As per data from the Airports Authority of India (AAI), passenger throughput grew to 159 million (FY 13) and cargo throughput to 2.19 million MT (FY 13), registering an impressive growth of 13 per cent and 10 per cent CAGR respectively over the period FY 2003-2013.

On the global front, aircrafts transported around 3.1 billion passengers and over 51.6 million tonnes of freight in 2013. The growth in passenger traffic has been led by the strong progress made by Middle East countries and supported by other emerging economies of Latin America, Africa and Asia-Pacific. However, developed economies of North America and Europe lagged behind in terms of growth in passenger traffic. The Asia Pacific region promises to emerge as the largest aviation market by 2032.

The most significant development in the Indian domestic market is the growing dominance of the low-cost carrier model, which in FY 2013 accounted for almost 70 percent of the domestic capacity. LCCs have driven the growth in aviation and tourism through low fares, introduction of regional routes and periodic discount offers. Full service carriers plan to shift more seats to their low cost offerings in line with market trends. Indian carriers plan to double their fleet size by 2020 to around 800 aircraft.

The growth in Indian aviation has created significant employment opportunities. With passengers and aircraft fleet likely to double by 2020, the need to strengthen the human resource development infrastructure is immediate. The total manpower requirement of airlines is estimated to rise from 62,000 in FY-2011 to 117,000 by FY-2017.

It is estimated that the sector, overall, will need about 350,000 new employees to facilitate growth in the next decade. Shortfalls in skilled labour could create safety issues and may see staff salaries rise, hurting India’s cost competitiveness.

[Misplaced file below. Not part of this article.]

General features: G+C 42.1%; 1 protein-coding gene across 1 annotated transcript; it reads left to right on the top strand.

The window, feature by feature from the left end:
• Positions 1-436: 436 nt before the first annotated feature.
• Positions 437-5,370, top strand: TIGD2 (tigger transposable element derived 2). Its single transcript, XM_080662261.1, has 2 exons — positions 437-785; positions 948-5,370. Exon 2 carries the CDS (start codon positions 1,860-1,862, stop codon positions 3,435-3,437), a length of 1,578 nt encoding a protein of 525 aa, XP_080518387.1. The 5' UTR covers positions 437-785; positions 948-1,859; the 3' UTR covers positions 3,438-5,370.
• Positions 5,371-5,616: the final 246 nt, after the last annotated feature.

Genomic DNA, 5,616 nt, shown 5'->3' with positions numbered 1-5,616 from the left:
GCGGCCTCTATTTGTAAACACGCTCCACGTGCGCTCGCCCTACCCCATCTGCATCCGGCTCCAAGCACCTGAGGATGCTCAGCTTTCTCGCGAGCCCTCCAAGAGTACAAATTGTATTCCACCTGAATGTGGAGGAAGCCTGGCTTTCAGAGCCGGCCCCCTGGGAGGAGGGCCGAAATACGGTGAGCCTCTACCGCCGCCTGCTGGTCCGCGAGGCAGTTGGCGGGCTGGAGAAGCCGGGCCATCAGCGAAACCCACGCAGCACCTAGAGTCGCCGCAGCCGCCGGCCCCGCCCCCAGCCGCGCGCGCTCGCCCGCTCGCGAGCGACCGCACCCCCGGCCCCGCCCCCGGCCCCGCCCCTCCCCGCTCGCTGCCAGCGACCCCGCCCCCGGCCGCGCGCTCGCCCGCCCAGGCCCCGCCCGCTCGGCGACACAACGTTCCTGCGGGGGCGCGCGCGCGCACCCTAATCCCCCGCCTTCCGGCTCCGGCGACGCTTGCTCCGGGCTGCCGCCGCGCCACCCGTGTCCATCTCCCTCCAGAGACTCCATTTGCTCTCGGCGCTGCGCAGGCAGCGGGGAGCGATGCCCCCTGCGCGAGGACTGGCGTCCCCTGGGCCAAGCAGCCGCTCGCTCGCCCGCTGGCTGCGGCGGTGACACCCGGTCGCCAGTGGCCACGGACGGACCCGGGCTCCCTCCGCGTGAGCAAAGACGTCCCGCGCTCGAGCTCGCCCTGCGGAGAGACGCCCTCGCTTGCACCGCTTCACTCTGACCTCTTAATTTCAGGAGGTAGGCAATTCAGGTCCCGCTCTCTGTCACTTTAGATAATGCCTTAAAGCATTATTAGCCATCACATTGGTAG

The Indian aviation industry is overtaxed and this is being reflected in the industry’s lack of competitiveness at the global level. It is important for India to acknowledge the devastating impact of high taxes. Some of the avoidable taxes/charges that need immediate attention are central and state taxes on ATF and MRO, Service Tax on air tickets, high airport charges etc.

India’s current MRO market size is estimated to be around USD 700 million. By 2020, the total Indian fleet would double in number, making it critical to have a strong domestic MRO industry.

According to industry sources, merely 5-10% of the MRO work for domestic scheduled carriers is carried out in India, while most of the maintenance activities are outsourced to third-party service providers outside the country. This is a classic case of scoring self-goals. An inter-ministerial task force on MRO needs to be formed immediately by the government to check the outflow of MRO revenue, foreign exchange and jobs.

Overall, in order to become a top aviation market, all round improvements are required in airports, air navigation, cargo, MRO, general aviation and human resource development. India would need to broaden the base of domestic flyers.

No-frills airports in Tier 2/3 cities need to be developed and the proposed EASF needs to be activated to address financing challenges. Government policies, procedures and regulatory framework need to be futuristic, pro-active and aligned to stakeholder expectations.